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Best of Mark Pilarski
Doubling up and heaving shingles25 August 2006
What are your thoughts on the double up feature of video poker? Is there any limit to the amount of times you can double up? Is it a good bet? Guy F.
Some video poker games, Guy, allow you a double up or double-or-nothing bonus option on a winning hand. Activated by your pressing the "Yes" button after a win, the game then deals one card face up for the dealer and four cards face-down for the player. The player then chooses one of the face-down cards. If this card beats the dealer's, the player wins double the amount previously won, along with the option to try to double op again.
Like the odds bet in craps, the double up wager is one of the few casino bets offered that doesn't have a house edge. You have a fifty-fifty chance of winning any given bet (ties excluded) regardless of the amount wagered or the results of prior bets.
Most machines limit the number of double-ups to five times. How many times you should double up depends on the pay table and your risk tolerance level. Only you, Guy, know how much you are willing to bet on the turn of a card. If your goal is to achieve the highest expected return the machine can offer by lowering the overall house edge with the double-up feature, then you should double up the maximum number of times allowed.
Three caveats though, Guy: Many casinos do not allow you to use your slot club card and chase down cash points on double-up bets. Also, watch your double-up winnings so that you don't go over the $1,200 threshold and end up being handed a W-2G. Finally, because playing video poker is typically a negative expectation game, when saying yes to the double or nothing feature, you increase the total money wagered, but at no cost to that expected loss, thus lowering the overall house edge. But if you are playing a video poker machine that has a 100% plus return pay table, I would recommend against the double-up bet, since it will lower your overall advantage.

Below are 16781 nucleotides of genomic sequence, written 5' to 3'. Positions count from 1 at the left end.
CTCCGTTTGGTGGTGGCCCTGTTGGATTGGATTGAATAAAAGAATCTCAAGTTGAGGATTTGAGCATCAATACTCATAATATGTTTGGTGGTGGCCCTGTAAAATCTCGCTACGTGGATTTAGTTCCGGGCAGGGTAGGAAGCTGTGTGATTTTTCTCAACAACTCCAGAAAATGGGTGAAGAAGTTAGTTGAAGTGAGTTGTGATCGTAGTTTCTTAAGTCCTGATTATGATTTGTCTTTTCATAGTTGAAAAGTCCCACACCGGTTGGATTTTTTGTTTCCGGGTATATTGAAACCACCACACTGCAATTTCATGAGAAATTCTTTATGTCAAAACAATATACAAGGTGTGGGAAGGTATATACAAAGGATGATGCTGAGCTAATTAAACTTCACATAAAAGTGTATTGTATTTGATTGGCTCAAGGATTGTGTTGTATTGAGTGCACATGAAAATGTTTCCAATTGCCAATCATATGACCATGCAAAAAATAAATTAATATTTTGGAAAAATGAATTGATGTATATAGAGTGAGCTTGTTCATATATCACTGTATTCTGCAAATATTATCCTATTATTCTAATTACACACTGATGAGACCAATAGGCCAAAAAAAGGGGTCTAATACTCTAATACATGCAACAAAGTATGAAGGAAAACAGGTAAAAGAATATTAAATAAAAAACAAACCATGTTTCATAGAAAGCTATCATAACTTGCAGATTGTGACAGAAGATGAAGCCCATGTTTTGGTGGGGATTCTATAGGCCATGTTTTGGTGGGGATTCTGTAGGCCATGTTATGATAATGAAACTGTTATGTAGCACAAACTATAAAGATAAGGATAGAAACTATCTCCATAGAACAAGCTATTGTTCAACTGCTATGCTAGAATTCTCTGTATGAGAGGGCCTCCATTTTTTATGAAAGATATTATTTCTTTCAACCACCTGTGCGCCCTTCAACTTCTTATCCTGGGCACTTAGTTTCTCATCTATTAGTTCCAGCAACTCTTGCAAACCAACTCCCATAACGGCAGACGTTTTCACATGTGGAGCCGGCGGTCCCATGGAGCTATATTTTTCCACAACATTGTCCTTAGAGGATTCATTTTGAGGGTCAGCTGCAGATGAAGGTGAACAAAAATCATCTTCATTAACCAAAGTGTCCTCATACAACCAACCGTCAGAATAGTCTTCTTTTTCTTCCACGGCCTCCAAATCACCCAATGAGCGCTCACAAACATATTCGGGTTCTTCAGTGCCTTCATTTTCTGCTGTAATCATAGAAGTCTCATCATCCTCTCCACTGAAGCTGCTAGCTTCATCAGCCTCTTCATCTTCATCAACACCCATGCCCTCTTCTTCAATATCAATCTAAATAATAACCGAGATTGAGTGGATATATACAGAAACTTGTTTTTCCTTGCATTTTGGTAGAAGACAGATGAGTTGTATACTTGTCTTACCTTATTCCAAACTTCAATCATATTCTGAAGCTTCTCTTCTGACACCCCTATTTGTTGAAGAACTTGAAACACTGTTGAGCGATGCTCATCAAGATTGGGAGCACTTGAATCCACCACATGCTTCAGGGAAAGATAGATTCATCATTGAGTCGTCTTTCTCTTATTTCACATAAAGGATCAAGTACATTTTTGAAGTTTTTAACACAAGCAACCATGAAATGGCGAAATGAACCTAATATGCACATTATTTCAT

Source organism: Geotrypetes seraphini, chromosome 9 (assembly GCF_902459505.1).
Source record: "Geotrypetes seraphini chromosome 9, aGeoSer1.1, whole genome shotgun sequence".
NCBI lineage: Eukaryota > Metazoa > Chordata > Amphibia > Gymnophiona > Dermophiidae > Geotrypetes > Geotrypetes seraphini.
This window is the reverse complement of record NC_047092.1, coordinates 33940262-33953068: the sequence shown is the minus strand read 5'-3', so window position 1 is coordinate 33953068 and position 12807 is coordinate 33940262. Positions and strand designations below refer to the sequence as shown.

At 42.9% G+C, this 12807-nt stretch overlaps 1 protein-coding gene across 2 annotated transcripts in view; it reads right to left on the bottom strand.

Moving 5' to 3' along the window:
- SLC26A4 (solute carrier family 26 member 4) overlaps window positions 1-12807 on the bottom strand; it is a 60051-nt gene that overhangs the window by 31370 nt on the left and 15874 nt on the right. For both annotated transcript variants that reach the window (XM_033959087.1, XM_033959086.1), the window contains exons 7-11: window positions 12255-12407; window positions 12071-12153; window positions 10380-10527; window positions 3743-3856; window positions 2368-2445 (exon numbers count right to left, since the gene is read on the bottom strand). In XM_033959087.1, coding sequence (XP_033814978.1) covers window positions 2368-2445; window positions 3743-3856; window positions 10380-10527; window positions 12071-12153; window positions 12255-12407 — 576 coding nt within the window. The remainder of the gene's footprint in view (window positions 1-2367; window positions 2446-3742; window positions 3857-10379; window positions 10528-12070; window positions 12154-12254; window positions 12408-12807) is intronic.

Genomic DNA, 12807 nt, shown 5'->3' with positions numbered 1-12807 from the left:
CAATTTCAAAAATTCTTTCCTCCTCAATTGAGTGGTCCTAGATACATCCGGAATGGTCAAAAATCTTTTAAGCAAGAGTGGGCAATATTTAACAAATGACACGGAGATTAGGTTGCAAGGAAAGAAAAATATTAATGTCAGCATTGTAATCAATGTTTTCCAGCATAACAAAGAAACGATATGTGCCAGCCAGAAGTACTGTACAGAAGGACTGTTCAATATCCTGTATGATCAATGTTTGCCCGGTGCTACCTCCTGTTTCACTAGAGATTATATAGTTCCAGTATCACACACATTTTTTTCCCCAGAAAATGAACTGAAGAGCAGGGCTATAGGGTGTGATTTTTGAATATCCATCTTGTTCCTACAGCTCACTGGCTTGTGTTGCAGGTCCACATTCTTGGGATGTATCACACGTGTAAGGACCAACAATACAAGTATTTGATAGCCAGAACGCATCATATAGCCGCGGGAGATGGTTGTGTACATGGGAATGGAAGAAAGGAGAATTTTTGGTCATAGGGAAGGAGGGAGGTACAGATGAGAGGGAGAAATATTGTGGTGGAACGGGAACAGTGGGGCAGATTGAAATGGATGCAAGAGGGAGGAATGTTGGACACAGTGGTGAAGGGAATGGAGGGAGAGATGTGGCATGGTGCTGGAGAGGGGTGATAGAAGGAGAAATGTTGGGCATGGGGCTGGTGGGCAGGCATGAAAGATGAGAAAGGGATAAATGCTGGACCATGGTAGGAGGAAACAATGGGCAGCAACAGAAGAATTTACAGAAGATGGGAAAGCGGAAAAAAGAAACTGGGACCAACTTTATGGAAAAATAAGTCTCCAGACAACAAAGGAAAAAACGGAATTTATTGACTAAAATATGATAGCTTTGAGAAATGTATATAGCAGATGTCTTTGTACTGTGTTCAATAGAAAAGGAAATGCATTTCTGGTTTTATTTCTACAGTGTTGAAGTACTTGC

With a 52-card deck there are 2,598,960 possible hands, and what you're asking for is that one of them to be dealt straight away, in hearts no less. Those, Charlie, are long, tall odds. And what about all that time and money spent chasing down a natural royal flush in hearts? Well, here's the barnyard math.
Leaving aside the fact that you know damn well that bro's never going to pay you the $100,000 anyway . . . at a buck and a quarter a pop, and a house edge of let's say 4% — I'm guessing you won't play every hand perfectly — you'll end up losing $129,948 to win $100,000. Plus, playing three hands a minute, it could take you over 600 days playing 24/7 before a natural royal flush in hearts appears. But why be extreme? Using ordinary 8-hour days, it would take just under 5 years to play out the bet (no time off for wedding anniversaries, holidays, sick leave, birthdays or any of that foolishness), and even then it's not guaranteed, you know, just because the odds say it's likely. Hmmm. In the same period, the kid that flips burgers, mows lawns and heaves shingles would reel in a cool $147,000. Again, Hmmm.
And yet your brother's proposition isn't even close to being as impenetrable as the one a reader previously wrote in about: a casino offering a poker machine with a payout of $1,000,000 for a sequential royal flush.
For an ascending royal flush in any suit, the odds are 77,968,800. If it is suit specific, such as being in hearts, then the chances are one in 311,875,200.
Sorry, Charlie, I'd pass on both.
Gambling Wisdom of the Week: "The commonest mistake in history is underestimating your opponent; happens at the poker table all the time." --General David Shoup
Best of Mark Pilarski